Top 5 Urban Gardening Ideas to Grow Your Own Foods


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Top 5 Urban Gardening Ideas to Grow Your Own Foods

Contributed By Cloe Matheson

Do you love the idea of biting into fresh, organic fruits and vegetables? There is something about home produce that is crisper and juicier than the store-bought stuff. Read on for 5 flavor tips on how to spark your green thumb into action and grow your own food.

Window Gardening
Picture a cute windowsill chock-full of fresh herbs. You’ll no longer need to add flavour-enhancing packets to your grocery list. Establishing a windowsill garden gives you the opportunity to grow your own produce in tiny spaces.

Stop throwing out herb plants after only plucking a few leaves. Instead, plant your favourite herbs in your windowsill garden. Herbs like coriander and parsley can be expensive for their weight, so this can help those on a tight budget. Your window garden can range from inexpensive to more intricate. For more permanent gardens, you can buy designed terracotta windowsill gardens to host your herbs.

Container Gardening
Shipping containers are an innovative method of growing fresh produce. These recycled shipping containers are insulated and climate-controlled. This ensures that your produce grows without a hitch.

Using shipping containers as a garden also helps reduce s

etup time when compared with a greenhouse. Greenhouses can take weeks to set up and often required a lot of maintenance. If you are stuck for time, opt for a repurposed shipping container and let its efficiency surprise you. These containers are perfect for those who have a concrete backyard space. Instead of tearing up concrete and laying soil, you only need to worry about filling the dedicated space in the container.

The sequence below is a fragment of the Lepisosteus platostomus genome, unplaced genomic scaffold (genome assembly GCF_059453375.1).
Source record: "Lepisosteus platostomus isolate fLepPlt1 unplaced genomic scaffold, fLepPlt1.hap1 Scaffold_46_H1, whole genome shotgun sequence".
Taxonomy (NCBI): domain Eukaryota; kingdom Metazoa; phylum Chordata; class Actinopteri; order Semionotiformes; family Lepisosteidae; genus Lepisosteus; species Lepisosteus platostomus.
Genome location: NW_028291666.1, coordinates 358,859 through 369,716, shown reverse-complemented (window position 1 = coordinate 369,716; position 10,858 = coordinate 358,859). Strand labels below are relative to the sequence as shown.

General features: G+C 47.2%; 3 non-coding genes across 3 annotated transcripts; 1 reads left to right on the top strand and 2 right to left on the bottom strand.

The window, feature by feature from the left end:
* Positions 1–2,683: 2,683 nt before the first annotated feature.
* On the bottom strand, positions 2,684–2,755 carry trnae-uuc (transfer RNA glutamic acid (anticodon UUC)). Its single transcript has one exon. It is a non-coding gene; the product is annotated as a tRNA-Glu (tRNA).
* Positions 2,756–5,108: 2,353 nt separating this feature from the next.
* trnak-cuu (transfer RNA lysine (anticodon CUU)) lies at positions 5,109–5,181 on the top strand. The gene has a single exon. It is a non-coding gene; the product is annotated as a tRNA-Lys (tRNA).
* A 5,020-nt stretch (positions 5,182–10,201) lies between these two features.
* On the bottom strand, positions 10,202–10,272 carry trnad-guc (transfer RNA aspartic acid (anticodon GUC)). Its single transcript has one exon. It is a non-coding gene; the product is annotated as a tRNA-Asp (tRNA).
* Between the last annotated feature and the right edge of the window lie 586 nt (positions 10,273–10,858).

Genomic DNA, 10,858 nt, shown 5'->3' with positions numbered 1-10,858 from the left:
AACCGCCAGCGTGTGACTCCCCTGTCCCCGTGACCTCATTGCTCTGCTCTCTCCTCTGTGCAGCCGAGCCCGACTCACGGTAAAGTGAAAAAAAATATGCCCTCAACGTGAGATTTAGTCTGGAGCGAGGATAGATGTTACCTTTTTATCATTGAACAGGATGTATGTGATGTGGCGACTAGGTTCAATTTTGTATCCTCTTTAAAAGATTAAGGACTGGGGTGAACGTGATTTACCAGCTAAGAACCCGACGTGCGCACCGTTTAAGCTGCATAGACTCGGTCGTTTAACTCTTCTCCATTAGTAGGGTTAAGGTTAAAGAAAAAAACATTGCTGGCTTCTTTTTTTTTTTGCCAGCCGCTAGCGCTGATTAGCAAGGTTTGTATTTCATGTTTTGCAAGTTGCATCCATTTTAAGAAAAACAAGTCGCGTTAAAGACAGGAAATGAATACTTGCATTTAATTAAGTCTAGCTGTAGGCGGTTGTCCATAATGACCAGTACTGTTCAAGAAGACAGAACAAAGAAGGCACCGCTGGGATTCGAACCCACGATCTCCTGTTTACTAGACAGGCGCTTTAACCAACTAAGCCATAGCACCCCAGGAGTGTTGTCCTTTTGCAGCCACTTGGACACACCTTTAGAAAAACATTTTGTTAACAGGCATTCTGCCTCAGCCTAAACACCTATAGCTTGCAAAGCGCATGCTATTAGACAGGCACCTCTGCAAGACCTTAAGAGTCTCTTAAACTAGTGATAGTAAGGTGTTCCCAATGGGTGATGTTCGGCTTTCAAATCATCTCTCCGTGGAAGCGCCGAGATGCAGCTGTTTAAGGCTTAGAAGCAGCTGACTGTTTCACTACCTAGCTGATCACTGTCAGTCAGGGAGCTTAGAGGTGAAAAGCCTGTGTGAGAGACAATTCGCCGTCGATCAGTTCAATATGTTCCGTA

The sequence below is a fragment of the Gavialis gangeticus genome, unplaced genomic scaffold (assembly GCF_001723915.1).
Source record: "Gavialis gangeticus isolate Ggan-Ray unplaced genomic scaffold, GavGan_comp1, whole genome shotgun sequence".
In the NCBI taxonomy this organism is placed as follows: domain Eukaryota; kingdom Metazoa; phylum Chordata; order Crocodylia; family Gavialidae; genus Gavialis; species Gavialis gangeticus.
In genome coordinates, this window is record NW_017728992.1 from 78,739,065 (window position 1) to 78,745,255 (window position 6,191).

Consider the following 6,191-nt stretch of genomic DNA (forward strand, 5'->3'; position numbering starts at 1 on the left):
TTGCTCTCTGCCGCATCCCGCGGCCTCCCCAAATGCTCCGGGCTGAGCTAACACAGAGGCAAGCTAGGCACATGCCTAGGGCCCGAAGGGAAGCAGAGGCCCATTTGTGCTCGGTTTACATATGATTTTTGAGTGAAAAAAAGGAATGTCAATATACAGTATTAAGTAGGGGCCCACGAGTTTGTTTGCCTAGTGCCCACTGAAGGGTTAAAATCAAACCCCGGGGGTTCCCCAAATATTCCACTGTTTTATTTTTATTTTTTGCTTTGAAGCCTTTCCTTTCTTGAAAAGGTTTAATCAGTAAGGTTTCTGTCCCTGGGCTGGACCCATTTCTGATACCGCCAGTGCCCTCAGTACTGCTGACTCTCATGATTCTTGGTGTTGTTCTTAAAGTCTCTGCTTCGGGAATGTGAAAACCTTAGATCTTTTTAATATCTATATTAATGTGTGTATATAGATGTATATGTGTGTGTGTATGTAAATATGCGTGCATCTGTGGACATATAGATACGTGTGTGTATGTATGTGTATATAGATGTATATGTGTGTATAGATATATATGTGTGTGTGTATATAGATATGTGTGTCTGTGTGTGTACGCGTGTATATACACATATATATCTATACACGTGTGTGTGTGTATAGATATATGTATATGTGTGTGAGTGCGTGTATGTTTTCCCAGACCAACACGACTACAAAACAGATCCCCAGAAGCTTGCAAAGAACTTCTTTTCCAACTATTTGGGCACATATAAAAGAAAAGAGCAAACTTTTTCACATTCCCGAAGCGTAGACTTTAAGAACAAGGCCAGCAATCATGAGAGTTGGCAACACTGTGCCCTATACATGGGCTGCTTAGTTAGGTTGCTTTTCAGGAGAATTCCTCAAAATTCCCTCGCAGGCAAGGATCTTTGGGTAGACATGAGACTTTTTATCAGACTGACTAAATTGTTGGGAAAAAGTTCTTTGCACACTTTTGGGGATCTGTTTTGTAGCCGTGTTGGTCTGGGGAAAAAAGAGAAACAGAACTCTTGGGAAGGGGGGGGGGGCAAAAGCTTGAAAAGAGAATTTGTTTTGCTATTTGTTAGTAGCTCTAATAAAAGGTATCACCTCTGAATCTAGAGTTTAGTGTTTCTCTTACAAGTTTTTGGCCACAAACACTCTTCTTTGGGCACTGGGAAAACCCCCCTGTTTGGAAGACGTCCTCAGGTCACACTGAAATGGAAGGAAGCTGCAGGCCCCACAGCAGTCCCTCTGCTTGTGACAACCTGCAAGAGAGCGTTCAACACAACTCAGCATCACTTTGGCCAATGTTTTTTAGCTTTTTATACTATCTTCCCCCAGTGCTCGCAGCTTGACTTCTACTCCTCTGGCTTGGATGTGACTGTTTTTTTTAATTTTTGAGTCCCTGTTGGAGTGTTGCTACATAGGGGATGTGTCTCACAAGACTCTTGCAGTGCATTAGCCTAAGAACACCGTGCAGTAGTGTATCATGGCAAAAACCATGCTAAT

Picture2Photo Credit:Pxhere

Raised beds and square foot gardening

Square-foot gardening on a raised bed is definitely one to please the organised amongst us. Square-foot gardening also works well in small spaces as you can adapt the garden to fit your nooks and crannies.

Square-foot gardening involves creating organised squares around your garden area. From here, you then group your produce and confine them to the squares. Square-foot gardening is great in limited spaces as it yields high amounts of produce due to intensive planting. Raising these gardens is also aesthetic and are easier to tend to.

Guerrilla Gardening

Guerrilla gardening is the act of planting and cultivating plants on land you don’t own. You should try using small, roadside sections or even abandoned lots that aren’t being cared for. There are several important things to be aware of when guerrilla gardening. You may be trespassing, which means the destruction of your garden at the owner’s will. You may even land yourself in legal trouble for this, so ensure you double-check before planting.

Edible landscape, forest gardens, and permascaping

When creating your landscape, consider utilising the principles of permaculture. This involves giving a significant section of your available space to your garden. Giving this amount of space to your garden can create an almost forest-like appearance. Cultivate a wide and diverse range of plants. Everything from towering corn stems and fruit trees to lowly root vegetables.

Creating your garden in a permaculture manner acts as a form of edible landscape. Your permascape will also create a secluded and shaded mood in your space.

There are is a surprising range of things you can do with a limited amount of space.
If you have a small apartment with little outdoor space, take advantage of windowsills or consider guerrilla gardening if suitable. Where you have more space, consider setting up something larger and more devoted to your gardening needs. Get inspired by these ideas and put that green thumb to use!

About the author: Cloe Matheson is a freelance writer from the scenic city of Dunedin, New Zealand. Cloe has a passion for trying new ways to lead a more environmentally and sustainable lifestyle. She believes that there’s no better place to start living green than in your own home. You can read more of Cloe’s work here.

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